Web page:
Because of a crack in the law, women and men who entered this country legally are facing deportation when their spouses die during the lengthy administrative visa process. There are scores of these cases across the country affecting women, mothers and children. Don't forget Khin Win of Las Vegas, Nevada who lost her husband to a drunk driver, then saw her father-inlaw killed by a drunk driver three months later; Osserritta Robinson of Mahwah, New Jersey whose husband was killed by the negligence of a ferry captain in the 2003 Staten Island Ferry disaster; Ana Maria Moncayo-Gigax of Santa Clarita, California whose husband was a U.S. Border Patrol agent killed on duty in a car accident in Washington D.C.; Raquel Williams (profiled on CBS News “60 Minutes”) of Orlando, Florida who was left to care for the couple's son Ian after her husband died of sleep apnea; Maria Diaz Ruiz of Chicago, Illinois whose husband suddenly died of a heart attack at age 31; Gladys Walsh of Massachusetts whose husband also died of a heart attack at age 38, leaving her to care for their son who was born with severe bilateral club feet; Nelly Lockhart of Cleveland, Ohio whose husband died of a heart attack, and has been left to care for their son, and at the same time deal with deportation proceedings.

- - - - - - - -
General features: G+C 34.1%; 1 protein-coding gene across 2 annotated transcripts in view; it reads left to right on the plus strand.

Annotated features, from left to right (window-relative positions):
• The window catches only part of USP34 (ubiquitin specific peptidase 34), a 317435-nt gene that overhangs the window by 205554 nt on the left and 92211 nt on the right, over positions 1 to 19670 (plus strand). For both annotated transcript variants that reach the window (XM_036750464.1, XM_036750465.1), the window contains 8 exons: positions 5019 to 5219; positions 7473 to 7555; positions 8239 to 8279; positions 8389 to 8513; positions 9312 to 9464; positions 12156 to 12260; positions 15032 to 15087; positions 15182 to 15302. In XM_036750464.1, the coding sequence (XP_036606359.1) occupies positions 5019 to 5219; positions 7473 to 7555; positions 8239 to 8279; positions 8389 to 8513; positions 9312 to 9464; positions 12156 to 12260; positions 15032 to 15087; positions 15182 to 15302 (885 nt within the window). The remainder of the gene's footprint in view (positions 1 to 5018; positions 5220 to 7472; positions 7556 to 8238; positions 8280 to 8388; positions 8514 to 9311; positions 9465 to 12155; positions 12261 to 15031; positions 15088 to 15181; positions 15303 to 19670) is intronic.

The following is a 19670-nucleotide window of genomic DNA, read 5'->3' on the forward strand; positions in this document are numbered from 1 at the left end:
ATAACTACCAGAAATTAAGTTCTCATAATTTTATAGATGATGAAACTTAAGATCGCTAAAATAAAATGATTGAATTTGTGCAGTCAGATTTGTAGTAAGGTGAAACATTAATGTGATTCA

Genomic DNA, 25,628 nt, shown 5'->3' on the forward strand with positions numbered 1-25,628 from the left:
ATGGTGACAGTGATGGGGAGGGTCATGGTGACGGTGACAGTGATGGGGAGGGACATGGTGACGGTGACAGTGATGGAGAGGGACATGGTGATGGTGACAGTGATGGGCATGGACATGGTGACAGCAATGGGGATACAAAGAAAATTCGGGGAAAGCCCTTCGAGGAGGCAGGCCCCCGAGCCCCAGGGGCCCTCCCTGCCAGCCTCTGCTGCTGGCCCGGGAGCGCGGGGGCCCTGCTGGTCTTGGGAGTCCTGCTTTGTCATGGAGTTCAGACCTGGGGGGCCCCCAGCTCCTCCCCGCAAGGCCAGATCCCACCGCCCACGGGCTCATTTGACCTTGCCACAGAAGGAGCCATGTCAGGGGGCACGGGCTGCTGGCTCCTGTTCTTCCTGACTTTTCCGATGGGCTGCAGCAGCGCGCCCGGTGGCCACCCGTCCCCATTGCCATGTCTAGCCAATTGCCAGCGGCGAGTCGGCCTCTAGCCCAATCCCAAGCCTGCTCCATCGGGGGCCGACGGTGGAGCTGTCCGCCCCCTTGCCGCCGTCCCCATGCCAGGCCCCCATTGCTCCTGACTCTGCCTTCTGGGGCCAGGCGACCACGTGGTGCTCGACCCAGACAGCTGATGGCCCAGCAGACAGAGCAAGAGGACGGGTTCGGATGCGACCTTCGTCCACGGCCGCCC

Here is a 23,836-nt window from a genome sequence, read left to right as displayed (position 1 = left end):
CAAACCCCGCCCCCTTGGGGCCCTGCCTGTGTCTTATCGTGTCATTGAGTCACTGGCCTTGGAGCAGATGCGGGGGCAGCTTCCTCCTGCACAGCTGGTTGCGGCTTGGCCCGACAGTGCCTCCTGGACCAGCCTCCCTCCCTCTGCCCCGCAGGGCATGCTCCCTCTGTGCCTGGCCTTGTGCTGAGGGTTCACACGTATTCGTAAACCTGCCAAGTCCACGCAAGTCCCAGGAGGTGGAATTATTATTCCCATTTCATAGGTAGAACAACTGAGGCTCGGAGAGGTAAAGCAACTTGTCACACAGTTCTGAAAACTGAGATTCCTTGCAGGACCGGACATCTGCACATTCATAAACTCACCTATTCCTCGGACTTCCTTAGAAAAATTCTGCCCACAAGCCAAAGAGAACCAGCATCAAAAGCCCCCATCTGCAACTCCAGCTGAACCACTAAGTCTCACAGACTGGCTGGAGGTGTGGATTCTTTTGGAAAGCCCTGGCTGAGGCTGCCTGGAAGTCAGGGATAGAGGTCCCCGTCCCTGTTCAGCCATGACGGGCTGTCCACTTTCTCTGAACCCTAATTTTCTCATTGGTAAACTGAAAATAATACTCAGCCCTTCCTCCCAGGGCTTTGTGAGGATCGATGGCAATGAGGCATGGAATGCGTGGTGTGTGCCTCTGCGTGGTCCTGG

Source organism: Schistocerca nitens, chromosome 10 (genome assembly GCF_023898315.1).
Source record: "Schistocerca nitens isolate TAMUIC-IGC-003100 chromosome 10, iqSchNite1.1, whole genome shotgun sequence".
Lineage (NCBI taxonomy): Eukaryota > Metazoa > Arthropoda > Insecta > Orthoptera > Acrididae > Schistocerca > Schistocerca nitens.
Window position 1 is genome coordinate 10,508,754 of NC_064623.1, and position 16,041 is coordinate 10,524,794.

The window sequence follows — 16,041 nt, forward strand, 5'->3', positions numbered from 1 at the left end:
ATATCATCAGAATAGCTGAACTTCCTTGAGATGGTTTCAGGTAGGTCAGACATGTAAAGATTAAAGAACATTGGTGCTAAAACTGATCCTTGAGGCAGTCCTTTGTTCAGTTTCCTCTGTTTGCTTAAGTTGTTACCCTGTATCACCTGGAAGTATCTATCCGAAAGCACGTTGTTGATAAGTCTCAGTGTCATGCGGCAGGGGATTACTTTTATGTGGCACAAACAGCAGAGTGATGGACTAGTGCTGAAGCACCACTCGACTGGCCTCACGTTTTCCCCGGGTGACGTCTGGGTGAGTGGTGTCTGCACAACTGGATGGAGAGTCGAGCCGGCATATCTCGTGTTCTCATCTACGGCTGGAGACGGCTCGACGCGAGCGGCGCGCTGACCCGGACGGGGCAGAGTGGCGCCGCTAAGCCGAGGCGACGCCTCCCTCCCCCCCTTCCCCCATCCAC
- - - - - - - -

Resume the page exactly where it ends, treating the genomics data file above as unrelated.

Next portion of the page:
The USCIS claims it cannot approve an application for permanent residence (a green card) when a spouse is killed before the bureaucracy acts on the couple's residency application - no exceptions. According to the current Administration, it all depends on the timing of the bureaucracy, not the legitimacy of the marriage. Administrative delay and the happenstance of a death are the reasons USCIS treats these cases differently. Without an administrative policy change, or a technical amendment to the immigration law, USCIS will continue to compound the loss of these surviving spouses, making them face deportation, lose employment authorization, and cope with separation from family members and the home they made with their American spouses. This injustice is not required by current law, and should be halted immediately.

Further information, including the legislation, litigation and news articles on the Widow Penalty, can be found at the non-profit website for Surviving Spouses Against Deportation: